Tick-Borne Disease Ecology: Research Program of Freehold Township
About Us Tick-Borne Diseases Ticks of New Jersey The Blacklegged Tick The Lone Star Tick The American Dog Tick The Brown Dog Tick Risk Assessment Protection and Prevention Publications Links What to ask your pest control specialist? FAQS FOR PROFESSIONALS
 

Ticks of New Jersey





Ticks are not insects, but are more closely related to spiders and mites. There are four species of ticks that are of medical and veterinary importance in New Jersey. All four pass through 4 stages of development: egg, larva, nymph, and the sexually differentiated adult. In addition, the ticks discussed here are 3-host ticks; they must locate and feed upon 3 different hosts in order to complete their life cycle. The animals that provide the bloodmeal are termed maintenance hosts. With the possible exception of the brown dog tick, these ticks are not host-specific and, thus, will feed on a variety of vertebrates, including mammals, birds, reptiles and incidental humans. Although birds are important maintenance hosts, they are not considered to be significant reservoirs of tick-borne pathogens, as they are more important for their ability to rapidly disperse ticks to new geographical areas.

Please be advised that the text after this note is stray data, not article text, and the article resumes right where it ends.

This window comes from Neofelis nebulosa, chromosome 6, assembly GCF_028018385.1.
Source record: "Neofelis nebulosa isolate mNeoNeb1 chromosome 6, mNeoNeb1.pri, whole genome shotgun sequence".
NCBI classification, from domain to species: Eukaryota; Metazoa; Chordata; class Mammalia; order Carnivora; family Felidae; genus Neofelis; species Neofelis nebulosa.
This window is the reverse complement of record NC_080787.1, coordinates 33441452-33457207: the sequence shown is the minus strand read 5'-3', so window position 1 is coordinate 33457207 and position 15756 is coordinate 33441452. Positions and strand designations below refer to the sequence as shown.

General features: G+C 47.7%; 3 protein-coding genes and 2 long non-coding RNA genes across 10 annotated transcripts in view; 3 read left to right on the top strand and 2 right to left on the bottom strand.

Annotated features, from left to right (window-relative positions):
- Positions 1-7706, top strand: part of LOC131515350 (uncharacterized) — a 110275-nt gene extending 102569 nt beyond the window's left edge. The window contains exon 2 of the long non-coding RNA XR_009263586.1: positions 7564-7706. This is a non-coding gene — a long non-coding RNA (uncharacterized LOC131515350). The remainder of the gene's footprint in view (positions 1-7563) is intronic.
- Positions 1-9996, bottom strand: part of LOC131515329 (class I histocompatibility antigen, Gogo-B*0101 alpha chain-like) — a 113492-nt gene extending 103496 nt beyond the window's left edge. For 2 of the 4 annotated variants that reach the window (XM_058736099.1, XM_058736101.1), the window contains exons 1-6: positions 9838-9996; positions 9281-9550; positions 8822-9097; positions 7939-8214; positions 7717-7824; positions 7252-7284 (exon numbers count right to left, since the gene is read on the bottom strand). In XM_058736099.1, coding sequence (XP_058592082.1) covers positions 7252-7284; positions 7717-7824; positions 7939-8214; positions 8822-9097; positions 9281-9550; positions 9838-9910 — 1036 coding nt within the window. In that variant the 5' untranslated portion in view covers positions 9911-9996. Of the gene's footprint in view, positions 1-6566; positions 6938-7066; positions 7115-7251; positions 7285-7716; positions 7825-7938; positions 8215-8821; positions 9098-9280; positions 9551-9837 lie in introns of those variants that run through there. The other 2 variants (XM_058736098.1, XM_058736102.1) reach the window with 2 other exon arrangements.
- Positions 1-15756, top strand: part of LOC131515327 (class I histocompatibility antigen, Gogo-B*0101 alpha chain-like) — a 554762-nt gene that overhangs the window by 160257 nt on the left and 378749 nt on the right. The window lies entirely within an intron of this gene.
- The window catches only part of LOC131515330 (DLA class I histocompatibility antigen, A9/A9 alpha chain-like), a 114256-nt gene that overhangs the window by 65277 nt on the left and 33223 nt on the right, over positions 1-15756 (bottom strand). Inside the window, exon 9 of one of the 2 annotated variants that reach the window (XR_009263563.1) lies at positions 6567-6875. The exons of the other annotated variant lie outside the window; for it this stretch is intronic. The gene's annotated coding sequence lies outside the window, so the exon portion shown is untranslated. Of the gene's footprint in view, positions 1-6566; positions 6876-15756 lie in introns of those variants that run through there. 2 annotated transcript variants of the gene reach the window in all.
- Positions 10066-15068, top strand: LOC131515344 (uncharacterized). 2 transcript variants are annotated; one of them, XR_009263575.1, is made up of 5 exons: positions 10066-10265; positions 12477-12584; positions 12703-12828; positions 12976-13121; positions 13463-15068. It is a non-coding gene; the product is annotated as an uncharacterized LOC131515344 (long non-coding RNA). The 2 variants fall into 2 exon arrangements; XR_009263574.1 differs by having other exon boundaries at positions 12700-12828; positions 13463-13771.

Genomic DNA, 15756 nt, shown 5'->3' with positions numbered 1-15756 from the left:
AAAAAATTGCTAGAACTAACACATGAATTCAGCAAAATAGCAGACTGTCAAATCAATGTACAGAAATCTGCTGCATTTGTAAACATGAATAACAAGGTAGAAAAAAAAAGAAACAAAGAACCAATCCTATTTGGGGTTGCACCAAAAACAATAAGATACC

Ticks acquire hosts via questing or host-seeking behavior, which largely determines the type of animal that is parasitized. Because of its importance as the vector of Lyme disease, human babesiosis, and human anaplasmosis, the blacklegged tick receives the greatest emphasis, but major differences in the biology, behavior, and ecology of the other tick species are noted.



Blacklegged Tick
Lone Star Tick
American Dog Tick
Brown Dog Tick

Tick species map

[Courtesy of CDC]

 

  >
©2007 FREEHOLD TOWNSHIP NEW JERSEY ONE MUNICIPAL PLAZA, FREEHOLD, NJ 07728 CONTACT US SITE MAP